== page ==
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How do you know when it is time to close a church

How do you know when it is time to close a church

In The Christian Century, the Rev. Carol Howard Merritt writes about “Zombie Churches”

Closing a church is like eating the last slice of bread—somehow if you eat the last slice, you’re responsible for consuming it all (never mind that someone else ate the last 27 slices). A church can be declining for forty years, but if a pastor comes in and starts to talk about closing a congregation, then she closed the church. Many people don’t want to be that pastor.

Many members feel anxiety as well.

They bring it up when we need to stop having certain programs. (“But if we stop having Wednesday night dinners, our church will close!”)

When they need to let go of personnel. (“If we don’t have a full-time janitor on our staff, then we might as well pack it up right now!”)

When they need to hire staff. (“I know we need a youth leader. But we can’t afford one. If we get one, then we’ll have to use the money and the church will close!”)

And so people talk around it or allow it to be a threat. (“We have to do what she says. If we lose her pledge, we might as well say goodbye to the whole endeavor!”)

In all of it, we allow the anxiety to loom in the air like a toxic gas that we think we smell but we’re too afraid to do anything about it.


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Robyn Barnes

I agree with Eric: the balance of clergy salaries is seminary debt. I saw a quote the other day about how we can pay for clergy upfront with better (MUCH better) seminary support or later with higher salaries so clergy can pay off their loans.

Money was only part of Rev. Merritt’s article. Regardless of how well we deal with the finances, some churches will close due to shifting economies and populations. We need to pay attention to the process of how a congregation closes and it’s affect on clergy and parishioners. Part of my story is here:

John Cheek

Our congregation had to leave our 150 year old building because of structural collapse. For five years we have been meeting in a rented space attached to a local brewpub. Another congregation that had to leave their building because they could not afford it joined with us to make a new church. Though we miss the beauty of our sanctuaries, we work hard to make our service lively and beautiful. The small choir keeps the music energetic and varied. The altar guild lovingly prepares the space each Sunday. Much thought and planning go into our liturgy. We are small but vibrant. Here is our story

John Cheek

Chris H.

So if not having a physical is a positive thing, why is TEC spending millions to litigate and then millions more to prop up the remnant churches after the split? It should have taken the opportunity to start afresh in new digs and a new direction. If the building is a millstone, why work so hard to keep it? On the other hand, most Episcopalians here would be horrified at the idea of renting space in a secular venue. That’s what all those independent “Bible churches” do.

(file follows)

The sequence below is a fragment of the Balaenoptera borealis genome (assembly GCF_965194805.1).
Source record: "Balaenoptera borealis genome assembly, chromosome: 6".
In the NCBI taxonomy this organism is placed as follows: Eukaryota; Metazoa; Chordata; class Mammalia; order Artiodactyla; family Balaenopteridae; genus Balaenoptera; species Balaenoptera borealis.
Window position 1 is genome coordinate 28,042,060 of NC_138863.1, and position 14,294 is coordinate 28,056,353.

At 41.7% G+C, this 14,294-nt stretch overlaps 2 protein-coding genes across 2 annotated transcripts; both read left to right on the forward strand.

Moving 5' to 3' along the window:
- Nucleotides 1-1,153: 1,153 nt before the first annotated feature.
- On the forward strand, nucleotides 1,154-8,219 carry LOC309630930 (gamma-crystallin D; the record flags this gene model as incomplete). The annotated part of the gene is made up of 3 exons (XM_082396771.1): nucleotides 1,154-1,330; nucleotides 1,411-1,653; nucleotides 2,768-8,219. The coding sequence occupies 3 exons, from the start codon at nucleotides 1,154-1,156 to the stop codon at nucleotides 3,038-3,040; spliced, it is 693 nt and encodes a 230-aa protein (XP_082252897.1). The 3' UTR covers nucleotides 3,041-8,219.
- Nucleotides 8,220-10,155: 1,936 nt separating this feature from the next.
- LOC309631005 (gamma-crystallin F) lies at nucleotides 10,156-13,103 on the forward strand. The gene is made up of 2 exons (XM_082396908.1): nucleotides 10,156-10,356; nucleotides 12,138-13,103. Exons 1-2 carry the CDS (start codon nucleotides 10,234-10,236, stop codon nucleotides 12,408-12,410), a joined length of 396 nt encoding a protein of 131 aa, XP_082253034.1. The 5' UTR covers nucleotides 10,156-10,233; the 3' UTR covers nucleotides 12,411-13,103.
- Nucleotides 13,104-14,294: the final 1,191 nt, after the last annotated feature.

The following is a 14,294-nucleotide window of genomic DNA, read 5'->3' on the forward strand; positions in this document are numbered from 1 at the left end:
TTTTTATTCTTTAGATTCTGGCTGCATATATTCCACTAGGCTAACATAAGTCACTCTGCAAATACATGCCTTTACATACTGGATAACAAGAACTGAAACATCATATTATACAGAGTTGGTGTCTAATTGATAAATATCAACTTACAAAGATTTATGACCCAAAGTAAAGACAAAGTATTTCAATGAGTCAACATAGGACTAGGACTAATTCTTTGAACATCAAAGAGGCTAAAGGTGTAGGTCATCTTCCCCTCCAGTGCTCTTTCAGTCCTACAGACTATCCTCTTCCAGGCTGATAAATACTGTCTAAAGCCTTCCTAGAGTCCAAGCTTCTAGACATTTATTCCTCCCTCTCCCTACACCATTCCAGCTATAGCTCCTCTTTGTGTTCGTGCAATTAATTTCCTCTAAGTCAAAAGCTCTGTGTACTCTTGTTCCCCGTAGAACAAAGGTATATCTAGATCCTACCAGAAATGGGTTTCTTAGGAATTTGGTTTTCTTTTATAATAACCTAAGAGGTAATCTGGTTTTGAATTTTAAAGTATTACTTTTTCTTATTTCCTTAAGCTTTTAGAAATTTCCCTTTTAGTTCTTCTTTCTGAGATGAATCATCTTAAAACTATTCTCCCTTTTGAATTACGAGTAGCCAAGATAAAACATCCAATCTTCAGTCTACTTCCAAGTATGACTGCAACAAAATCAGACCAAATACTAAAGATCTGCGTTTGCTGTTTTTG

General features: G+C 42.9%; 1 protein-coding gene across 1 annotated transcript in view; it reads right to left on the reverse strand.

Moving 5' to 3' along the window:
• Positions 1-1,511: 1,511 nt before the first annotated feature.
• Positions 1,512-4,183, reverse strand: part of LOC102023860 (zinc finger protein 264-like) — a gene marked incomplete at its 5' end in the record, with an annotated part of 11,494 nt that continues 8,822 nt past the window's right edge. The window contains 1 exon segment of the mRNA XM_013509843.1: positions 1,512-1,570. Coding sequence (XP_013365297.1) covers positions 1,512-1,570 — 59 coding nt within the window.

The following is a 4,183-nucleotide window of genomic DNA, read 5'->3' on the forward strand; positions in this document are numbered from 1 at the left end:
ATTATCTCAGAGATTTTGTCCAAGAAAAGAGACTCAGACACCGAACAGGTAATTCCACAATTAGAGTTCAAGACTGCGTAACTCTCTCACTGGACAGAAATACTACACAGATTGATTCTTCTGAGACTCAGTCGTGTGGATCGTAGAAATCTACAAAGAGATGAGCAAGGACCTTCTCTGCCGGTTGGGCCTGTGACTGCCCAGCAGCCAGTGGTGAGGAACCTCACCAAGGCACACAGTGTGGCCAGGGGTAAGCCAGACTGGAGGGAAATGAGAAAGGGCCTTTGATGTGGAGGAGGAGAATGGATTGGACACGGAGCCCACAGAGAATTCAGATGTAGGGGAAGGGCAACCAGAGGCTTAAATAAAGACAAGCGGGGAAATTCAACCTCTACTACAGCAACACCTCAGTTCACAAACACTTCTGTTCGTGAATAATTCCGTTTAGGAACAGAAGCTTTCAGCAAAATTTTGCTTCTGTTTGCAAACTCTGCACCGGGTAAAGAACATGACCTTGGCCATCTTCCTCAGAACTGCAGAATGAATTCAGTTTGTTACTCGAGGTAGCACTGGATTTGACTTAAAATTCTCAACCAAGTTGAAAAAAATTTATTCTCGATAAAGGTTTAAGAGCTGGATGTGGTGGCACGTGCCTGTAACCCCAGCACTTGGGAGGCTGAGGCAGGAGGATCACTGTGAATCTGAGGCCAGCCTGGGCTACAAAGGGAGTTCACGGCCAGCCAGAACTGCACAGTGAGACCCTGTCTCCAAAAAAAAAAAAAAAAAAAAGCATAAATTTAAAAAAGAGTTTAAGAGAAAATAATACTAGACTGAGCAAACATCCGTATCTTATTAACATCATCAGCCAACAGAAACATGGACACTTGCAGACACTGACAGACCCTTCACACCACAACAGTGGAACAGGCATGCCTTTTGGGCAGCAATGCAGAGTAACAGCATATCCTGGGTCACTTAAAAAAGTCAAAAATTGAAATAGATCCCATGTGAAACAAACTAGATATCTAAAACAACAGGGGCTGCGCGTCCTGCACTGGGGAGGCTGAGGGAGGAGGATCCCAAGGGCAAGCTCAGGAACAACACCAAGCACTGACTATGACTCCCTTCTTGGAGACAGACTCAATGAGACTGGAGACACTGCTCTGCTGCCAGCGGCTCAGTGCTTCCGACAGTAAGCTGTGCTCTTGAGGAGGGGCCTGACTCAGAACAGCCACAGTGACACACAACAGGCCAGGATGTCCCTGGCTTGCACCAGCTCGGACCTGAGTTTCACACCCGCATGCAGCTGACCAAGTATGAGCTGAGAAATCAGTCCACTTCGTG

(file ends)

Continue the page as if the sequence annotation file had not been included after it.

Chris Harwood

Eric Bonetti

@Jim Naughton. Excellent point. To build on your comment, too often we fail to fully appreciate the implications of the report about 815, which noted that property management is not a key skill set for the church; the point is relevant for many parishes. Managing a physical plant — especially an aging one — requires a strong skill set that often is difficult to align with the backgrounds of all-volunteer vestries, Too often, I see parishes that are stuck in a goofy loop of trying to stay one step ahead of needed capital improvements and repairs, when a far easier solution would simply be to rent space. I know of a couple of parishes that have done so, including one that has a mutually beneficial arrangement with a nearby company, in which they use corporate meeting space on a Sunday-only basis. The nominal rent offsets the company’s fixed carrying costs, parking is convenient, the location ideal, and it’s very comfortable. Best of all, funds go to outreach and mission, with the result that the parish is thriving.

Jim Pratt

Besides clergy salaries, the other drain on church resources is often the physical plant. My parish is burdened with aging buildings which cost us $80,000 per year (40% of our budget) to operate and maintain (not counting major repairs, on which we have spent $150,000 in the past 2 years). Like most legacy buildings, it is not handicap accessible, and doesn’t really suit our needs for ministry in the 21st century.

A neighboring parish had vibrant community and ministry, but was burdened by their physical plant and closed. We do need to look seriously at freeing ourselves from real estate when it doesn’t enhance or support ministry (whether sharing space with other churches, using a community hall, or some other creative solution).

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